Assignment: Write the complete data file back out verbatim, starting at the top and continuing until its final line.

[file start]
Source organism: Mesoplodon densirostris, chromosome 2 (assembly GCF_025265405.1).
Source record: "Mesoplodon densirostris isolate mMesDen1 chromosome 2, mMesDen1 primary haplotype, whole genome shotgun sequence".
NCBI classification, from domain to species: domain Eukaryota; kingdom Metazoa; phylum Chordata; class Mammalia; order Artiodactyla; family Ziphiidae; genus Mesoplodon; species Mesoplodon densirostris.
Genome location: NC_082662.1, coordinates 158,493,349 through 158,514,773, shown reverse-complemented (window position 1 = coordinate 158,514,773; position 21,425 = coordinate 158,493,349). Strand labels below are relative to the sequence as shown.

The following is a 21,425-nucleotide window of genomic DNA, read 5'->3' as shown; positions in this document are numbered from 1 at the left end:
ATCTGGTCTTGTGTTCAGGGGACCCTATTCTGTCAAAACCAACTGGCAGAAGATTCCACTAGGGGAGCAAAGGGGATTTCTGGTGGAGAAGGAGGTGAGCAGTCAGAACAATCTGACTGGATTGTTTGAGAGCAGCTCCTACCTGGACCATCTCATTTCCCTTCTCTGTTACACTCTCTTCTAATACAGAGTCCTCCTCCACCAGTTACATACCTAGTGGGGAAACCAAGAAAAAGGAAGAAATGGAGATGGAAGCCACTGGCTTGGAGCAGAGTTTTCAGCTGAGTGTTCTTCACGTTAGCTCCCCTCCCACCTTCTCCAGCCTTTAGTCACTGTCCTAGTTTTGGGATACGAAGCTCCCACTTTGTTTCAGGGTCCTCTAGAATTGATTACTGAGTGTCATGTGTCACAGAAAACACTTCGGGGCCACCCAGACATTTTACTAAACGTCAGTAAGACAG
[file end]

Source organism: Mesoplodon densirostris, chromosome 2 (assembly GCF_025265405.1).
Source record: "Mesoplodon densirostris isolate mMesDen1 chromosome 2, mMesDen1 primary haplotype, whole genome shotgun sequence".
NCBI classification, from domain to species: domain Eukaryota; kingdom Metazoa; phylum Chordata; class Mammalia; order Artiodactyla; family Ziphiidae; genus Mesoplodon; species Mesoplodon densirostris.
Genome location: NC_082662.1, coordinates 158,493,349 through 158,514,773, shown reverse-complemented (window position 1 = coordinate 158,514,773; position 21,425 = coordinate 158,493,349). Strand labels below are relative to the sequence as shown.

The following is a 21,425-nucleotide window of genomic DNA, read 5'->3' as shown; positions in this document are numbered from 1 at the left end:
ATCTGGTCTTGTGTTCAGGGGACCCTATTCTGTCAAAACCAACTGGCAGAAGATTCCACTAGGGGAGCAAAGGGGATTTCTGGTGGAGAAGGAGGTGAGCAGTCAGAACAATCTGACTGGATTGTTTGAGAGCAGCTCCTACCTGGACCATCTCATTTCCCTTCTCTGTTACACTCTCTTCTAATACAGAGTCCTCCTCCACCAGTTACATACCTAGTGGGGAAACCAAGAAAAAGGAAGAAATGGAGATGGAAGCCACTGGCTTGGAGCAGAGTTTTCAGCTGAGTGTTCTTCACGTTAGCTCCCCTCCCACCTTCTCCAGCCTTTAGTCACTGTCCTAGTTTTGGGATACGAAGCTCCCACTTTGTTTCAGGGTCCTCTAGAATTGATTACTGAGTGTCATGTGTCACAGAAAACACTTCGGGGCCACCCAGACATTTTACTAAACGTCAGTAAGACAG